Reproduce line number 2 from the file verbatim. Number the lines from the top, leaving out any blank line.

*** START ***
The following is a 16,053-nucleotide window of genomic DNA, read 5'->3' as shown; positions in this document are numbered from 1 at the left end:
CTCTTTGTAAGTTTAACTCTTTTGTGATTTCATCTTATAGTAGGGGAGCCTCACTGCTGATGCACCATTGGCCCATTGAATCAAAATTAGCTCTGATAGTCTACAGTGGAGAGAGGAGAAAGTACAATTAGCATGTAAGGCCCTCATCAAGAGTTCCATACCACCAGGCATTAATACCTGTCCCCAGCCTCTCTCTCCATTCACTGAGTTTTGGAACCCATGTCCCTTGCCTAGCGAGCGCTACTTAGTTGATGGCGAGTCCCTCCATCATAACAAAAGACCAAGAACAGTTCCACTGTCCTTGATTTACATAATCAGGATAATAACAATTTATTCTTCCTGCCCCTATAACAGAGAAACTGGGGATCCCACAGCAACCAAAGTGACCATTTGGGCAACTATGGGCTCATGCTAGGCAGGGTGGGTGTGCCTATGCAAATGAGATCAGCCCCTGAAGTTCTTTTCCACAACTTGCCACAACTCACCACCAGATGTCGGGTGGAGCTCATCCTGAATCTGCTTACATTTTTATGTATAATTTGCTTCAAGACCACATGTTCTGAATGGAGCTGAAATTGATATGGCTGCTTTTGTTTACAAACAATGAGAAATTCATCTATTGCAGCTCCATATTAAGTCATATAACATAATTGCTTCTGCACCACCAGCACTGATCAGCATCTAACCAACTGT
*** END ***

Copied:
CTCTTTGTAAGTTTAACTCTTTTGTGATTTCATCTTATAGTAGGGGAGCCTCACTGCTGATGCACCATTGGCCCATTGAATCAAAATTAGCTCTGATAGTCTACAGTGGAGAGAGGAGAAAGTACAATTAGCATGTAAGGCCCTCATCAAGAGTTCCATACCACCAGGCATTAATACCTGTCCCCAGCCTCTCTCTCCATTCACTGAGTTTTGGAACCCATGTCCCTTGCCTAGCGAGCGCTACTTAGTTGATGGCGAGTCCCTCCATCATAACAAAAGACCAAGAACAGTTCCACTGTCCTTGATTTACATAATCAGGATAATAACAATTTATTCTTCCTGCCCCTATAACAGAGAAACTGGGGATCCCACAGCAACCAAAGTGACCATTTGGGCAACTATGGGCTCATGCTAGGCAGGGTGGGTGTGCCTATGCAAATGAGATCAGCCCCTGAAGTTCTTTTCCACAACTTGCCACAACTCACCACCAGATGTCGGGTGGAGCTCATCCTGAATCTGCTTACATTTTTATGTATAATTTGCTTCAAGACCACATGTTCTGAATGGAGCTGAAATTGATATGGCTGCTTTTGTTTACAAACAATGAGAAATTCATCTATTGCAGCTCCATATTAAGTCATATAACATAATTGCTTCTGCACCACCAGCACTGATCAGCATCTAACCAACTGT